Mouse Morality

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Overview

Kids around the world love Disney animated films, and many of their parents trust the Disney corporation to provide wholesome, moral entertainment for their children. Yet frequent protests and even boycotts of Disney products and practices reveal a widespread unease with the sometimes mixed and inconsistent moral values espoused in Disney films as the company attempts to appeal to the largest possible audience.

In this book, Annalee R. Ward uses a variety of analytical tools ...

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Mouse Morality: The Rhetoric of Disney Animated Film

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Overview

Kids around the world love Disney animated films, and many of their parents trust the Disney corporation to provide wholesome, moral entertainment for their children. Yet frequent protests and even boycotts of Disney products and practices reveal a widespread unease with the sometimes mixed and inconsistent moral values espoused in Disney films as the company attempts to appeal to the largest possible audience.

In this book, Annalee R. Ward uses a variety of analytical tools based in rhetorical criticism to examine the moral messages taught in five recent Disney animated films—The Lion King, Pocahontas, The Hunchback of Notre Dame, Hercules, and Mulan. Taking the films on their own terms, she uncovers the many mixed messages they purvey: for example, females can be leaders—but male leadership ought to be the norm; stereotyping is wrong—but black means evil; historical truth is valued—but only tell what one can sell, etc. Adding these messages together, Ward raises important questions about the moral ambiguity of Disney's overall worldview and demonstrates the need for parents to be discerning in letting their children learn moral values and life lessons from Disney films.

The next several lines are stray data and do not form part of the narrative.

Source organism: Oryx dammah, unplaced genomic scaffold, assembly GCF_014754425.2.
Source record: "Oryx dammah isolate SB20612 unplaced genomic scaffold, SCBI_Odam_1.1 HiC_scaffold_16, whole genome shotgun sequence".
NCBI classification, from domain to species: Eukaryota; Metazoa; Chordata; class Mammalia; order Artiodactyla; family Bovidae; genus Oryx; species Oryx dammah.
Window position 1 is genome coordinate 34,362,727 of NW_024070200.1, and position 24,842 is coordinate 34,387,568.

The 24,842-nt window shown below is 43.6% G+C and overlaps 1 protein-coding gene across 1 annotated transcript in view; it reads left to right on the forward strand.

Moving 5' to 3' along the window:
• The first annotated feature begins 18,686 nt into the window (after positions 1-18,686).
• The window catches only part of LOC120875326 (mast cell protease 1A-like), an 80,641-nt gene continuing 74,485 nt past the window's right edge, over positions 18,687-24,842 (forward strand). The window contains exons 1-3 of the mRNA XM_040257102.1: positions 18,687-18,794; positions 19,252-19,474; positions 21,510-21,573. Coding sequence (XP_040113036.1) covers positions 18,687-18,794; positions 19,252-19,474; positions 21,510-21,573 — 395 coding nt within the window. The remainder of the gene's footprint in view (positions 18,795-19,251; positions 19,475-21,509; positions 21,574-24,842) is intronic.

Clifford G. Christians Ethics Research Award, sponsored by the Carl Couch Center for Social and Internet Research.

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Product Details

  • ISBN-13: 9780292791534
  • Publisher: University of Texas Press
  • Publication date: 12/1/2002
  • Edition description: 1ST
  • Pages: 204
  • Product dimensions: 6.00 (w) x 9.00 (h) x 0.43 (d)

Meet the Author

ANNALEE R. WARD is Chair and Associate Professor of Communication Arts at Trinity Christian College in Palos Heights, Illinois.
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Table of Contents

Foreword
Preface
Acknowledgments
1. Disney, Film, and Morality: A Beginning
Disney as Moral Educator
Concern for Morality
A Unique Audience
Method of Research
Definitions
Reading the Texts
2. The Lion King: Moral Educator through Myth, Archetype, and Ritual
Film Background
Mythic Narrative
Archetype
Ritual
Communication Tools
The Lion King as Moral Educator
3. The Symbolic Boundaries of Moral Order in Pocahontas
Film Background
Disney and History
Symbolic Boundaries of Moral Order
Conclusion
4. Comically Framing Virtue and Vice in The Hunchback of Notre Dame
Film Background
Interpretive Frames
Virtue Ethics
Conclusion
5. Hercules: A Celebrity-Hero
Film Background
Identification through Narrative Strategies
Conclusion
6. Mulan: East Meets West
Film Background
Interculturalism
Moral Tensions
Conclusion
7. A Disney Worldview: Mixed Moral Messages
A Disney Worldview
Implications of the Disney Worldview for Culture
Conclusion
Notes
Bibliography
Index
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  • Anonymous

    Posted January 31, 2010

    This book is trying a bit too hard...

    I was forced to read this book for an AP English and Rhetoric class, of course my teacher saw analyzing the rhetoric of Disney, a large force in most American children lives a great opportunity. I was very excited to see what this book was about and the ideas it had to present. I tried to go into it with an open mind, analyzing what the author said and analyzing how she did. Unfortunately, I found myself getting extremely angry at this "book". This woman is very bias in her views, not accepting of anything besides her own religion. She basically just cuts and pastes ideas from other sources, using very little of her own brain to bring any of the thoughts together. She also contradicts herself constantly, or has a clear disconnect in her reasoning and the point being made. She skipped over many essential ideas. For example, when criticizing The Lion King for being sexist, she forgets to mention the arrangement, in nature, of a pride of lions and who is in charge and the male and female dynamic presented in nature itself. It seems to me that this book is bias and naive, this woman can not be taken seriously as an author and really does need to learn to write a book and keep personal bias out of a book of this genre.

    1 out of 1 people found this review helpful.

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